The EFC Receives Intervenor Status in Marriage Commissioner Reference
February 1, 2010, OTTAWA – The Evangelical Fellowship of Canada (EFC) has received intervenor status in the Saskatchewan marriage commissioner reference. In July, the Justice Minister of Saskatchewan asked the Court of Appeal for an opinion on potential legislation which would permit marriage commissioners to decline performing same-sex marriages if contrary to their religious beliefs. The government has proposed two potential legislative options; one permitting marriage commissioners appointed before November 5, 2004 to refuse to solemnize a marriage contrary to their religious beliefs and the second would allow any marriage commissioner the same right. The Court of Appeal is tasked with determining whether either or both meet the constitutional standard of the Canadian Charter of Rights and Freedoms.
The EFC will file written arguments and attend at the reference on May 13 and 14, 2010 before the Saskatchewan Court of Appeal in Regina. A number of intervenors have been granted status including EFC affiliate Christian Legal Fellowship, as well as the Canadian Civil Liberties Association, the Canadian Fellowship of Churches and Ministers, the Seventh Day Adventist Church and EGALE Canada Inc.
The EFC supports only the proposed legislation that would protect and ensure the religious and conscience freedoms of all marriage commissioners.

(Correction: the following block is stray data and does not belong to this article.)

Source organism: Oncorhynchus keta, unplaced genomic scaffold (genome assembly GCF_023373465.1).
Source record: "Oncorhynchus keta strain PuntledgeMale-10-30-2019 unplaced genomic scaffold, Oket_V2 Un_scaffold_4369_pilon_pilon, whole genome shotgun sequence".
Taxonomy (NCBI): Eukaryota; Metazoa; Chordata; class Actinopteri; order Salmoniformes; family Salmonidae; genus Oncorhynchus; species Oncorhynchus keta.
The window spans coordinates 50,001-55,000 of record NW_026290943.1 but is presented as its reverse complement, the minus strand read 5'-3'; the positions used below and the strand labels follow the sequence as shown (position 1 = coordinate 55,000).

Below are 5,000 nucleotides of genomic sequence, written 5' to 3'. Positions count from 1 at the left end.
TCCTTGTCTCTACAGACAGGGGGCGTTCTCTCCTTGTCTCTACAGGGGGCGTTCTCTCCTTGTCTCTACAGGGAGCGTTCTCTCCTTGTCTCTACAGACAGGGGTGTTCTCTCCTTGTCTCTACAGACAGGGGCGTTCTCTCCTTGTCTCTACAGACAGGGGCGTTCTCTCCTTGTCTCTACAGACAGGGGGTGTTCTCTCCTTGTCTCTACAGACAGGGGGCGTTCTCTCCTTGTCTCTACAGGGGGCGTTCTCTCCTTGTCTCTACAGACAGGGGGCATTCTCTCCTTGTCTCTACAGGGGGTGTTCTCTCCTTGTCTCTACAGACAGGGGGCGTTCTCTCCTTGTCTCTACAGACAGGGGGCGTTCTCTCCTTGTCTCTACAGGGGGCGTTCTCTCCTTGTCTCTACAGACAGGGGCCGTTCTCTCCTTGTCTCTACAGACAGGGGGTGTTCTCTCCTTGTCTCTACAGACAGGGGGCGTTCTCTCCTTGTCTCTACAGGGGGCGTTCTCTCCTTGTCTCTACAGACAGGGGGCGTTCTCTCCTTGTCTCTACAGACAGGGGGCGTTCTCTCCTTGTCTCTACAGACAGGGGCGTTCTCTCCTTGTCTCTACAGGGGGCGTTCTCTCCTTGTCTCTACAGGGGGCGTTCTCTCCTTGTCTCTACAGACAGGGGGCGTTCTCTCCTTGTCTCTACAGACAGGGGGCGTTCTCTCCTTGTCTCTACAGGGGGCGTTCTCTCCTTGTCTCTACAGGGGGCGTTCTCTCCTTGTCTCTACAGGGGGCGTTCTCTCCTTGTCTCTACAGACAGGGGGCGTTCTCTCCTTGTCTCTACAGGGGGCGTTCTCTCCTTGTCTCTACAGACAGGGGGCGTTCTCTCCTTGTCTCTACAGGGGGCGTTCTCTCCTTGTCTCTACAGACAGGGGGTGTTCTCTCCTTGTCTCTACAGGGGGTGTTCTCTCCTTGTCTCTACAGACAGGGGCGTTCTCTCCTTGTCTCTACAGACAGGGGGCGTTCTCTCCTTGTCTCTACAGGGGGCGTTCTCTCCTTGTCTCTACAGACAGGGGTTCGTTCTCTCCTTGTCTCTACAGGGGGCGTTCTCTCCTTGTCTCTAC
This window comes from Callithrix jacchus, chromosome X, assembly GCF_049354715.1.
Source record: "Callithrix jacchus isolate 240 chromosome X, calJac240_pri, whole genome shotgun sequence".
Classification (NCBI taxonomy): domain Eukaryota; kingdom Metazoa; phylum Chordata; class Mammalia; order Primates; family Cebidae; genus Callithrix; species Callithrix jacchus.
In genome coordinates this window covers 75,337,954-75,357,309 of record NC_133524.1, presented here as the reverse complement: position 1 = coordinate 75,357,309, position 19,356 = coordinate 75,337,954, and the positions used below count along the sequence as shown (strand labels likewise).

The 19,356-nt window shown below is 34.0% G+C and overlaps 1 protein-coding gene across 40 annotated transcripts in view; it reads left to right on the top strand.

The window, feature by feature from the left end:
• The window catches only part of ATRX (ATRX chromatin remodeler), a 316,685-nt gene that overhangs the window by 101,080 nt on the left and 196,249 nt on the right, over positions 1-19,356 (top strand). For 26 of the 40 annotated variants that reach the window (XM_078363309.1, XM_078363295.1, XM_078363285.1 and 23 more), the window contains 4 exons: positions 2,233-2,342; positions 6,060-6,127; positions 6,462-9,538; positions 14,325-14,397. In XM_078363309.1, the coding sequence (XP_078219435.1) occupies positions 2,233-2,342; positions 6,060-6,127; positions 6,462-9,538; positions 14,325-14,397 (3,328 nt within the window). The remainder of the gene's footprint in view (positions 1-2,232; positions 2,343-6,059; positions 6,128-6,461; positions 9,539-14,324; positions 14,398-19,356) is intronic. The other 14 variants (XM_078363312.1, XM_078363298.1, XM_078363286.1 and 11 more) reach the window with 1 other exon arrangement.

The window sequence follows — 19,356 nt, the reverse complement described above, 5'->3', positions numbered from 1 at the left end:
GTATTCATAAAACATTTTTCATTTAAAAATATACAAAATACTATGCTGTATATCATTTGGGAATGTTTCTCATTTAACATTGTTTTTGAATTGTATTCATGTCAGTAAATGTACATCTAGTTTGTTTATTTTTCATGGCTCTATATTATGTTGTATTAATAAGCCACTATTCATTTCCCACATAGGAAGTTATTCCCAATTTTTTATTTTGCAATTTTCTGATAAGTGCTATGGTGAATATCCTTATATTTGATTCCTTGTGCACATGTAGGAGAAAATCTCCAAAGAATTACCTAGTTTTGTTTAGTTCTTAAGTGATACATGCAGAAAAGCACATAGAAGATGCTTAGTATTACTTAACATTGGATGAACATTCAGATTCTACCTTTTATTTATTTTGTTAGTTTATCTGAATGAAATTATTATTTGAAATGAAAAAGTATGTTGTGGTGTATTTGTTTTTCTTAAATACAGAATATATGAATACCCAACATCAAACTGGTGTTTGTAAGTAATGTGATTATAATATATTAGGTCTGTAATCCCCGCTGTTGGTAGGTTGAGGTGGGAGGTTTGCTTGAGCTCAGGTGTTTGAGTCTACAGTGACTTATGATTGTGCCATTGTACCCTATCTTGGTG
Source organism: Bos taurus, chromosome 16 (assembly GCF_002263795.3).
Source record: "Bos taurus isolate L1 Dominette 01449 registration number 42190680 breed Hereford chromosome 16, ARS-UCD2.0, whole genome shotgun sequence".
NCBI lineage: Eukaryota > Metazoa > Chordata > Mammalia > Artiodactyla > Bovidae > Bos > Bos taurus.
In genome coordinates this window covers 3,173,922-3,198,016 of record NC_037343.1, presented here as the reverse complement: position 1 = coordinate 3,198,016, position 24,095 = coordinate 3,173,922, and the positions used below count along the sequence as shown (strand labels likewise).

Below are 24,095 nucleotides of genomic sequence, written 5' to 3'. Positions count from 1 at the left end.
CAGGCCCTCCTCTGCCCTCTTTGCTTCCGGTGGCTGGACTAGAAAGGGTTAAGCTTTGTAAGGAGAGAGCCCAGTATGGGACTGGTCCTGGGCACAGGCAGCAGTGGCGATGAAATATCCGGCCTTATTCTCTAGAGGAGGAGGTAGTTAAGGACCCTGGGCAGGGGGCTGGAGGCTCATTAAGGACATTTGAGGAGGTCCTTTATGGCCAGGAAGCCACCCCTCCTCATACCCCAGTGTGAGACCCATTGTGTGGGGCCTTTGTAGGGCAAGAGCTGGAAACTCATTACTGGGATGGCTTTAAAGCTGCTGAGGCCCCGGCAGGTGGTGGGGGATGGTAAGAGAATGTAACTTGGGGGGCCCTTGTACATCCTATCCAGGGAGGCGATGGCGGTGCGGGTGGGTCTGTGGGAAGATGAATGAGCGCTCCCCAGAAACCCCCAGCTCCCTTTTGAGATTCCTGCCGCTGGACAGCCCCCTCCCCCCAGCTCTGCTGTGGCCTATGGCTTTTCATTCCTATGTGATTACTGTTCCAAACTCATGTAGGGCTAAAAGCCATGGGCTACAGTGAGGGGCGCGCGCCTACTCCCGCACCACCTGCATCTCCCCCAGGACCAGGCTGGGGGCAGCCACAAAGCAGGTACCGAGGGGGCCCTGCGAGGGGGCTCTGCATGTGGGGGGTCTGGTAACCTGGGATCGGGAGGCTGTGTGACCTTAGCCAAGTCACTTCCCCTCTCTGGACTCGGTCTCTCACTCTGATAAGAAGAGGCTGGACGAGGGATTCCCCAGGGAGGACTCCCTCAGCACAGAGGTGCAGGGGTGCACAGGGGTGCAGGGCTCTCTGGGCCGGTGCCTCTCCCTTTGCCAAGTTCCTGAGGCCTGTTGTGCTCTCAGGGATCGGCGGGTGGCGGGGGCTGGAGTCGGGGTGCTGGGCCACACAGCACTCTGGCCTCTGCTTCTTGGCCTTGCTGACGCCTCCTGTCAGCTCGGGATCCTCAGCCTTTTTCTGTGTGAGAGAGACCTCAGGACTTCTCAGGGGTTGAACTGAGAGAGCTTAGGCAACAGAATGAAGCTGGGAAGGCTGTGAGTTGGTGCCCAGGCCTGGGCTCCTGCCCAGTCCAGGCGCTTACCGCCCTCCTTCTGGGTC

“Some have argued that the state’s duty to accommodate only applies in private settings,” states Faye Sonier, Legal Counsel for the EFC. “Somehow, they perceive the right to freedom of conscience and religion doesn’t apply to an employee in a public role. That position is inconsistent with the Charter and Canadian jurisprudence. Human rights and employment law jurisprudence has well established that a Canadian, whether working in the private or public sector, may object to performing a task if it is contrary to their conscience or religious beliefs. To strip all Canadians who choose to serve the public in a government accredited role of their Charter rights is ludicrous.”
“We need to be clear,” explains Don Hutchinson, EFC Vice-President and General Legal Counsel, “there is an important distinction between the right to be married and the right to be married by a particular person. The first is an actual right and the latter is not. Let’s not pretend it is.”
The EFC will be proposing that, following a proper balancing of rights, accommodations can be made that would best respect all parties’ rights.
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